go to link Micah couldn't possibly have hurt Josh so badly had Josh not loved Micah so deeply, and the authors make us watch how tattered love can become whole again. Individually, each author has written books that I have sunk into and enjoyed, and together EM Lynley and Shira Anthony have created something seamless and vivid. However these two manage their collaboration, it works. The style is smooth and readable, and carries the story forward. Josh grew up in the restaurant business, but has left kosher food and all it implies far, far behind. An ocean between him and Micah, who broke his heart a hundred times over, is just barely enough.
Now Josh is home to mind the store a while for his ailing parents. And Micah seems to have taken his place as dutiful son. From his parents to his former lover, to the life he has and the life that he could have, Josh has to reevaluate everything. His mother and father have gone frail, Micah has a ten year old son, an ex-wife, and a prison record, and Josh is frothing at the mouth to get back to a kitchen that serves not-kosher food.
All driven by pain. Josh sees details as he can, and Micah is who he is, but slowly unveiled in all his complexity.
Fatherhood and the responsibility for another person adds to that. Other issues make perfect sense after you read the passages and think a little, which adds a delightful complexity to the story. A few plot points are left open ended rather than extend this timeline as far out as total resolution would need. I anticipate a follow-up story more than wish every loose end had been tied here. I enjoyed this story from top to bottom, and I can only imagine how someone more steeped in Jewish culture will see plot points in greater nuance than I can.
There are the familiar trappings of Chanukah, but the latkes and candles aren't the plot here: they are the sense of family and continuity. Copy provided by publisher in exchange for a review, originally posted at Jessewave's. Apr 19, Lena Grey rated it really liked it. Sometimes we have to leave home, get out of what feels too mundane, too ordinary, or too unthinkable.
The thing is, we can't run away from our feelings. They go with us, haunting our lives, as ghostly specters of what might have been. Josh Golden and Micah have loved each other for years, but life kept interfering with their being together. Both men chose to try to run from their pain, Micah inwardly and self-destructively and Josh, literally, leaving his family and heritage behind. Micah and Jo Sometimes we have to leave home, get out of what feels too mundane, too ordinary, or too unthinkable.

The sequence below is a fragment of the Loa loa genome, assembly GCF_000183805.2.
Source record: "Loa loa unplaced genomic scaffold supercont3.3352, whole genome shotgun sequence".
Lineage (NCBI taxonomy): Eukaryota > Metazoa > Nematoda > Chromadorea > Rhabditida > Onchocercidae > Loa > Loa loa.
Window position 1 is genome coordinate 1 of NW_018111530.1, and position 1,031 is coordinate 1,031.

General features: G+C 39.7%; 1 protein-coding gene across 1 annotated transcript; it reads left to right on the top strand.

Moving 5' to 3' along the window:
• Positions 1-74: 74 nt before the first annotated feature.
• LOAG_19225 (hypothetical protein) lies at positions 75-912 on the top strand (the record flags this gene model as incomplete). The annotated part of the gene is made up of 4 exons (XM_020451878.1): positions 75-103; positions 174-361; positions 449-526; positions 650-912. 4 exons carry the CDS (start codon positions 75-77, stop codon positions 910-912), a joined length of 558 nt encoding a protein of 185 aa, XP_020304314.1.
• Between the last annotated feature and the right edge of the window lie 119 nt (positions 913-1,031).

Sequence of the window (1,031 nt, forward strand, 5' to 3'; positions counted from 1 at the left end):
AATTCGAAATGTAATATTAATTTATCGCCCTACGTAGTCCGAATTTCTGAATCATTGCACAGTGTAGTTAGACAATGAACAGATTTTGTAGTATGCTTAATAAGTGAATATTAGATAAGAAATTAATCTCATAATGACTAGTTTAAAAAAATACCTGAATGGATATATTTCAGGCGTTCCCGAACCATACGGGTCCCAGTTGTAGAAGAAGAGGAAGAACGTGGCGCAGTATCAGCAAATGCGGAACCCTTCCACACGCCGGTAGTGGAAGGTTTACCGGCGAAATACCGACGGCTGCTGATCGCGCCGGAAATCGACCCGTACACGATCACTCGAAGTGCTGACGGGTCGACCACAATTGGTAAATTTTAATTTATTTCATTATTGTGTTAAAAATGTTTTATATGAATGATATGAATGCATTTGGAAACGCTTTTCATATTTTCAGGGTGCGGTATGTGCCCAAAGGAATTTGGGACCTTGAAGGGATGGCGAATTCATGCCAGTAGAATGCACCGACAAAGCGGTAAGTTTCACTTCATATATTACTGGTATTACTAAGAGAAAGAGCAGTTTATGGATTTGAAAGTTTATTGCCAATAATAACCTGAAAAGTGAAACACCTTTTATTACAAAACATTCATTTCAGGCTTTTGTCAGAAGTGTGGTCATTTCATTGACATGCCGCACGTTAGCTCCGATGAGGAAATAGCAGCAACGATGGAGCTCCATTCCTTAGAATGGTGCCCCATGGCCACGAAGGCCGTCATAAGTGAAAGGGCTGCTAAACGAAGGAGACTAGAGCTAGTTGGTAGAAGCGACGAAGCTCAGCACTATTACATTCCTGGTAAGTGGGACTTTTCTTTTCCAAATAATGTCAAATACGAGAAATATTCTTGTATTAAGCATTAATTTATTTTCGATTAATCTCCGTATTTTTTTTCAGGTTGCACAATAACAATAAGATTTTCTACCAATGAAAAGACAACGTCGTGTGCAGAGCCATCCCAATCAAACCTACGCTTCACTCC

Micah and Josh need to re-evaluate their situations, keep the parts that nourish them, and let go of the rest. Josh has a lot to overcome in this story before he finally finds peace with his past. It is absolutely necessary that he do so, not just for Micah's sake, but for his own. He's a whirling dervish of conflicting thoughts and feelings which threaten to tear him asunder. When Josh is literally forced to face the things he's been denying—his love for Micah, living where he grew up, his childhood, and his parents' way of life, he learns that he's not so different from the person who tried to run away all those years ago.
Josh comes across as kind of a jerk until we see more of his past and the incredible pain that Micah caused when he denied his true self and deserted Joshua. Watching him resolve his feelings and sort out the parts that don't fit and more closely accept the ones which still do, is very uplifting.
Micah Solomon also has a lot to overcome, but is further in the process on understanding himself than Josh. He's tackled the demons caused by trying to be someone you are not and, to a great extent, won. This gives him the patience to endure Josh's onslaught of anger and pain while it also gives him an opportunity to show Josh he's changed.
It also helps him control the pace of their reunion by not allowing Josh to rush it. Micah has his priorities straight. He knows that it will take Josh a long time and a lot of soul-searching to reach the point where he trusts himself, much less Micah; he is willing to wait. I really enjoyed the epicurean delights presented letting Josh's creative genius shine.
I loved the relationship between Micah and his son. It acted as an important conduit between Micah and Josh by enabling them to reflect on things when they were boys, especially when it came to their religious background. For me, Judaism is a symbol representing a truly close and enduring family.